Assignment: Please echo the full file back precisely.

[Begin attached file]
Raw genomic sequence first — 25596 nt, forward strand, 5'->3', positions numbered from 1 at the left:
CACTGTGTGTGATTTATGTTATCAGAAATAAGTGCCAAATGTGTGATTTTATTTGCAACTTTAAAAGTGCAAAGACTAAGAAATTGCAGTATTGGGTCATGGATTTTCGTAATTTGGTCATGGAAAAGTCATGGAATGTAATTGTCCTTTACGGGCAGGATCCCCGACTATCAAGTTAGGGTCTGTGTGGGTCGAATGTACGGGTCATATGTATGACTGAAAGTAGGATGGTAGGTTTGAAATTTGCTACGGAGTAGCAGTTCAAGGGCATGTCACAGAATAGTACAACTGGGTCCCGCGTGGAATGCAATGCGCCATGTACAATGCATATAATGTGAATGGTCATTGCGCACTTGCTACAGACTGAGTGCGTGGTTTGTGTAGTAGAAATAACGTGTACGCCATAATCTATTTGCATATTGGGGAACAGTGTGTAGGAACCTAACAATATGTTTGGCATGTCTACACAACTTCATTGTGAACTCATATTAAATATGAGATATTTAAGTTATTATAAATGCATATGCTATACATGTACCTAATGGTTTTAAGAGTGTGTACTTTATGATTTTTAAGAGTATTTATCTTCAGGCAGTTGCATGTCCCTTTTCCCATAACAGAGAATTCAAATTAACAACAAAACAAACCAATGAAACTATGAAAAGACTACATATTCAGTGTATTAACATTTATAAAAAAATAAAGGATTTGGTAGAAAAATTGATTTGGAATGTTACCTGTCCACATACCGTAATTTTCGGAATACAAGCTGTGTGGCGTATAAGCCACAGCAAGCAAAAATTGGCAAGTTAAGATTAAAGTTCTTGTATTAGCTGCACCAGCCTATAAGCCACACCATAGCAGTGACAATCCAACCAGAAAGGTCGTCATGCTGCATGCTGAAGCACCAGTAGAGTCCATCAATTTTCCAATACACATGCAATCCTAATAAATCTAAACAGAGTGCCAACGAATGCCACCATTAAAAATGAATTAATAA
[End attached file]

Raw genomic sequence first — 25596 nt, forward strand, 5'->3', positions numbered from 1 at the left:
CACTGTGTGTGATTTATGTTATCAGAAATAAGTGCCAAATGTGTGATTTTATTTGCAACTTTAAAAGTGCAAAGACTAAGAAATTGCAGTATTGGGTCATGGATTTTCGTAATTTGGTCATGGAAAAGTCATGGAATGTAATTGTCCTTTACGGGCAGGATCCCCGACTATCAAGTTAGGGTCTGTGTGGGTCGAATGTACGGGTCATATGTATGACTGAAAGTAGGATGGTAGGTTTGAAATTTGCTACGGAGTAGCAGTTCAAGGGCATGTCACAGAATAGTACAACTGGGTCCCGCGTGGAATGCAATGCGCCATGTACAATGCATATAATGTGAATGGTCATTGCGCACTTGCTACAGACTGAGTGCGTGGTTTGTGTAGTAGAAATAACGTGTACGCCATAATCTATTTGCATATTGGGGAACAGTGTGTAGGAACCTAACAATATGTTTGGCATGTCTACACAACTTCATTGTGAACTCATATTAAATATGAGATATTTAAGTTATTATAAATGCATATGCTATACATGTACCTAATGGTTTTAAGAGTGTGTACTTTATGATTTTTAAGAGTATTTATCTTCAGGCAGTTGCATGTCCCTTTTCCCATAACAGAGAATTCAAATTAACAACAAAACAAACCAATGAAACTATGAAAAGACTACATATTCAGTGTATTAACATTTATAAAAAAATAAAGGATTTGGTAGAAAAATTGATTTGGAATGTTACCTGTCCACATACCGTAATTTTCGGAATACAAGCTGTGTGGCGTATAAGCCACAGCAAGCAAAAATTGGCAAGTTAAGATTAAAGTTCTTGTATTAGCTGCACCAGCCTATAAGCCACACCATAGCAGTGACAATCCAACCAGAAAGGTCGTCATGCTGCATGCTGAAGCACCAGTAGAGTCCATCAATTTTCCAATACACATGCAATCCTAATAAATCTAAACAGAGTGCCAACGAATGCCACCATTAAAAATGAATTAATAA